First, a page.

Detroit artist speaks at Oakland University Art Gallery

By Kaylee Kean

Detroit artist Gilda Snowden, 59, spoke at the Oakland University Art Gallery Thursday, Nov. 7 afternoon about her life of artistic work and development.

Snowden’s solo exhibition, Album: A Retrospective, opened in the Gallery Thursday Oct. 26. It showcases her work from 1977 to 2010.

Snowden and her art was brought to OU by Dick Goody, the director of the OU Art Gallery and curator of the OU Art Collection.

“It is a reflection on Gilda Snowden’s extensive career and community presences as an artist, activist teacher, peacemaker, and doyenne of the visual arts in Detroit,” wrote Goody in the event’s catalog.

Goody began the event by introducing Snowden and her 40 years’ worth of achievements, including numerous awards and the curating of more than 100 exhibitions.

Snowden then took the floor with a smile and 33 pieces of her work surrounding her.

The short, gray-haired Detroit native began her presentation by defining the word retrospective and how it related to her.

The theme of this exhibition, she said, was to look at herself and the changes she has experienced since her very first painting.

“What I’ve learned from this show is to pay attention to myself,” Snowden said. “We study other artists’ work all the time, but how often do we look at ourselves like that?”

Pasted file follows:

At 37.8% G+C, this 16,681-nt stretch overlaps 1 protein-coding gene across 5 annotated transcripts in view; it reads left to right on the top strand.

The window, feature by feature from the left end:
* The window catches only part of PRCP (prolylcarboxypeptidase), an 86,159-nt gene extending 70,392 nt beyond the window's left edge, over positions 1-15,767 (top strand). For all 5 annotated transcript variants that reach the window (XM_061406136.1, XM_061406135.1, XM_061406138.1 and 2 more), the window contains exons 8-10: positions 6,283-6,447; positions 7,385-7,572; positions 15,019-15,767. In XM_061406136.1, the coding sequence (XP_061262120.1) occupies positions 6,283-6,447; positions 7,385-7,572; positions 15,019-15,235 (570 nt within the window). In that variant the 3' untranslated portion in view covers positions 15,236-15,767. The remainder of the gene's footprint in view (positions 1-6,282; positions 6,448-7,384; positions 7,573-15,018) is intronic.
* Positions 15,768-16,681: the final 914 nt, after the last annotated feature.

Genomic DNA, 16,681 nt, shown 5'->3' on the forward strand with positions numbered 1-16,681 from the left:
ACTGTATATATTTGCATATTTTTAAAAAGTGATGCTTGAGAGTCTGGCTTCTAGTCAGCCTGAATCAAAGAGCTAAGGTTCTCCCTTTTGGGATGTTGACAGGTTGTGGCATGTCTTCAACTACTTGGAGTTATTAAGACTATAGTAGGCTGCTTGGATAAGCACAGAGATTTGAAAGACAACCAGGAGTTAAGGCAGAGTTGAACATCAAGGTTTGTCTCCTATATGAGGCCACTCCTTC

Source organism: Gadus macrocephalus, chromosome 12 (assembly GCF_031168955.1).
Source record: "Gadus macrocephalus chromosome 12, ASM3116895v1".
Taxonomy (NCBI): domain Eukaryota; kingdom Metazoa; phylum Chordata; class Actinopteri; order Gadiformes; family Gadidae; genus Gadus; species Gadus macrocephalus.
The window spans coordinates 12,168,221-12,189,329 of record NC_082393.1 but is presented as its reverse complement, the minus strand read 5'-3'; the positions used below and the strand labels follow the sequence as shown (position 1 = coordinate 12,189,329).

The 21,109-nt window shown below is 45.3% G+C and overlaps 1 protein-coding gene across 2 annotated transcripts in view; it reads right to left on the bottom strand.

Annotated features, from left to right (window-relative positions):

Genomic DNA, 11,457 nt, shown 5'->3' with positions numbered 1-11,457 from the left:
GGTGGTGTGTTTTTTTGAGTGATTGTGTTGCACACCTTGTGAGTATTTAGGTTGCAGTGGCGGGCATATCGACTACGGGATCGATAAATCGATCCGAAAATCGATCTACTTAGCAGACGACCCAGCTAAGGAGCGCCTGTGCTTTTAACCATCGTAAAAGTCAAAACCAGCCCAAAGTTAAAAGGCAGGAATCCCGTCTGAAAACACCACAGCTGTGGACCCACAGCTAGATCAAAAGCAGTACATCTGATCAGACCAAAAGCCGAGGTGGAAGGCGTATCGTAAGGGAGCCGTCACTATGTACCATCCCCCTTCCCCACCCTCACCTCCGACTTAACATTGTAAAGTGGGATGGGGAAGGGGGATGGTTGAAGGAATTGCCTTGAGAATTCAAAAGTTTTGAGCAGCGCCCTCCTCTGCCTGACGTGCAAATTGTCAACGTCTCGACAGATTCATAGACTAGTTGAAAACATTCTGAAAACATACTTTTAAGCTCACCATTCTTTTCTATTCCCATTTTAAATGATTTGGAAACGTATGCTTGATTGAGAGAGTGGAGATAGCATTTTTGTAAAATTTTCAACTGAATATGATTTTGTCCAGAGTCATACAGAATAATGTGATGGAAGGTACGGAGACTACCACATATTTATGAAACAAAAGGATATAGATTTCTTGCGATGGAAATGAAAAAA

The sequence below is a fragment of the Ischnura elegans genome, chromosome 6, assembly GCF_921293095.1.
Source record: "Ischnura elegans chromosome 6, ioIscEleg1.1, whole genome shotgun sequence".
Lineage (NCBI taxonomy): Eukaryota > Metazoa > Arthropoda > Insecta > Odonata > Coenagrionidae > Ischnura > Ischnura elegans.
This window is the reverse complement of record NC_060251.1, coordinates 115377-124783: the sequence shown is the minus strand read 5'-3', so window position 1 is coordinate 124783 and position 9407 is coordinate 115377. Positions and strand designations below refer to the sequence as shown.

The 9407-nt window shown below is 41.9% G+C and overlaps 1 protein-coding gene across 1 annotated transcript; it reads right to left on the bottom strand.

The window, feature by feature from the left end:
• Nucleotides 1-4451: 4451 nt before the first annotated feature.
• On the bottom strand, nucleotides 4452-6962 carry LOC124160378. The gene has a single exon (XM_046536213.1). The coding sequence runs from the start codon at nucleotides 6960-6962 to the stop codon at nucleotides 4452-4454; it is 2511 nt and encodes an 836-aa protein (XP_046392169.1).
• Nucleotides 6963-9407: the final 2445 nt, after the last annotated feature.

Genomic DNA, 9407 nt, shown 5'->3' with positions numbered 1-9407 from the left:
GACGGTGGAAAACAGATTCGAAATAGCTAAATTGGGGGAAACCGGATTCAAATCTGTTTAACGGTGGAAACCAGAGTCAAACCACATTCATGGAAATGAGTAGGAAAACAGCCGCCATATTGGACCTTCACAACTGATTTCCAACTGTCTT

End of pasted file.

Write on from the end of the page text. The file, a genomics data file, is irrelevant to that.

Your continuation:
While speaking, Snowden shared several pictures on a projector of her life in a chronological order. Pictures included herself, her friends, places she has been, and the artwork that she has made as a result of these experiences.

One thing that has always played a crucial part in Snowden’s life is her identity, which she uses as the basis of her work.

At one point Snowden grew dreadlocks and did a series based on her hair, which she did not cut until she wanted to finish the series. She has been through “two batches” of dreadlocks and plans to begin a third soon.

“For some reason I didn’t want to duplicate reality,” Snowden said,“ I wanted to make reality.”

Snowden currently teaches three days a week and is in her studio the other four days, where she experiments with many different kinds of materials and mediums.

Her newest projects include graffiti and spray paint. She said it is a fun experience and that she does “everything that the graff artists tell you not to do.”

As she becomes accustomed to a new medium, Snowden says she shows it as soon as possible.

“In order for me to work, I have to have a show in front of me,” said Snowden.

Snowden said believes that nothing is perfect, and that she welcomes any kind of criticism and feedback at each new show.

“If you don’t have fun, what’s the point?” she tells her students.

 “It’s not the work you’re learning about, it’s you as an artist that you’re learning about.

Snowden said she once heard a man say that “the work you’re doing now is not what you’re going to be doing 30 years from now.” 

The statement has stayed with her ever since, she said.

“I’m having a great time of it, and that’s all I ask,” Snowden said.

Snowden’s exhibit will run through Sunday Nov. 24 and is free and open to the public. Gallery hours are noon to 5 p.m. Tuesday through Sunday.

Learn more about Snowden at www.gildasnowden.com.